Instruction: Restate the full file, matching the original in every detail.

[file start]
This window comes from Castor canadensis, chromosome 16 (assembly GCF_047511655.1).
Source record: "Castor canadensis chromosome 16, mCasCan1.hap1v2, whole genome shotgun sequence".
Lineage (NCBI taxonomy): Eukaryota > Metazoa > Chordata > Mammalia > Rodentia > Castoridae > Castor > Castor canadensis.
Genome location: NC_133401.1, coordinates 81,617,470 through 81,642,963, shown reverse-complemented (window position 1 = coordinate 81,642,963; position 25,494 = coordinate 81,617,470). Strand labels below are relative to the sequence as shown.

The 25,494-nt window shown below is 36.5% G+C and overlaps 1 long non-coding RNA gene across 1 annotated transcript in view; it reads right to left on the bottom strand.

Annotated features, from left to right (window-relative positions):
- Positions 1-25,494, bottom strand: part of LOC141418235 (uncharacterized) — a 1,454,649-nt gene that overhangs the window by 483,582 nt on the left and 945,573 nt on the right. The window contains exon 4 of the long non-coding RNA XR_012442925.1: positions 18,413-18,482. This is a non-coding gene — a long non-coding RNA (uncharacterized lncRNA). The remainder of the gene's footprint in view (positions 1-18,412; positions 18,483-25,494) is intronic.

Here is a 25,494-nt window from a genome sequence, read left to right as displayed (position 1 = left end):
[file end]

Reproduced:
This window comes from Castor canadensis, chromosome 16 (assembly GCF_047511655.1).
Source record: "Castor canadensis chromosome 16, mCasCan1.hap1v2, whole genome shotgun sequence".
Lineage (NCBI taxonomy): Eukaryota > Metazoa > Chordata > Mammalia > Rodentia > Castoridae > Castor > Castor canadensis.
Genome location: NC_133401.1, coordinates 81,617,470 through 81,642,963, shown reverse-complemented (window position 1 = coordinate 81,642,963; position 25,494 = coordinate 81,617,470). Strand labels below are relative to the sequence as shown.

The 25,494-nt window shown below is 36.5% G+C and overlaps 1 long non-coding RNA gene across 1 annotated transcript in view; it reads right to left on the bottom strand.

Annotated features, from left to right (window-relative positions):
- Positions 1-25,494, bottom strand: part of LOC141418235 (uncharacterized) — a 1,454,649-nt gene that overhangs the window by 483,582 nt on the left and 945,573 nt on the right. The window contains exon 4 of the long non-coding RNA XR_012442925.1: positions 18,413-18,482. This is a non-coding gene — a long non-coding RNA (uncharacterized lncRNA). The remainder of the gene's footprint in view (positions 1-18,412; positions 18,483-25,494) is intronic.

Here is a 25,494-nt window from a genome sequence, read left to right as displayed (position 1 = left end):